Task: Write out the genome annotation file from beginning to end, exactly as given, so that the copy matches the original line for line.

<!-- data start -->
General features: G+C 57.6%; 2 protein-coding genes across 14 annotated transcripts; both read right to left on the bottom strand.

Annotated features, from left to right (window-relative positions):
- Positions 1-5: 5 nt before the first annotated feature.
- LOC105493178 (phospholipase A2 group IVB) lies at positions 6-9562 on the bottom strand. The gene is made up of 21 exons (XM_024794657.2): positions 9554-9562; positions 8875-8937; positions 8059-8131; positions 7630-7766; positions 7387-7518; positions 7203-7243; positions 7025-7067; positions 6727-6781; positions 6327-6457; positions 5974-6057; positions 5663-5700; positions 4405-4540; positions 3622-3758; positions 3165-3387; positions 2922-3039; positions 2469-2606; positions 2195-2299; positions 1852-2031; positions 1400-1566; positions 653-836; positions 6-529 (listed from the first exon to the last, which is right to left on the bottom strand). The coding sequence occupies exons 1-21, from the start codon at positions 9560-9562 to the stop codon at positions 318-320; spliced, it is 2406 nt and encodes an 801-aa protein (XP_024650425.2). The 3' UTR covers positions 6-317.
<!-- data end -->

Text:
General features: G+C 57.6%; 2 protein-coding genes across 14 annotated transcripts; both read right to left on the bottom strand.

Annotated features, from left to right (window-relative positions):
- Positions 1-5: 5 nt before the first annotated feature.
- LOC105493178 (phospholipase A2 group IVB) lies at positions 6-9562 on the bottom strand. The gene is made up of 21 exons (XM_024794657.2): positions 9554-9562; positions 8875-8937; positions 8059-8131; positions 7630-7766; positions 7387-7518; positions 7203-7243; positions 7025-7067; positions 6727-6781; positions 6327-6457; positions 5974-6057; positions 5663-5700; positions 4405-4540; positions 3622-3758; positions 3165-3387; positions 2922-3039; positions 2469-2606; positions 2195-2299; positions 1852-2031; positions 1400-1566; positions 653-836; positions 6-529 (listed from the first exon to the last, which is right to left on the bottom strand). The coding sequence occupies exons 1-21, from the start codon at positions 9560-9562 to the stop codon at positions 318-320; spliced, it is 2406 nt and encodes an 801-aa protein (XP_024650425.2). The 3' UTR covers positions 6-317.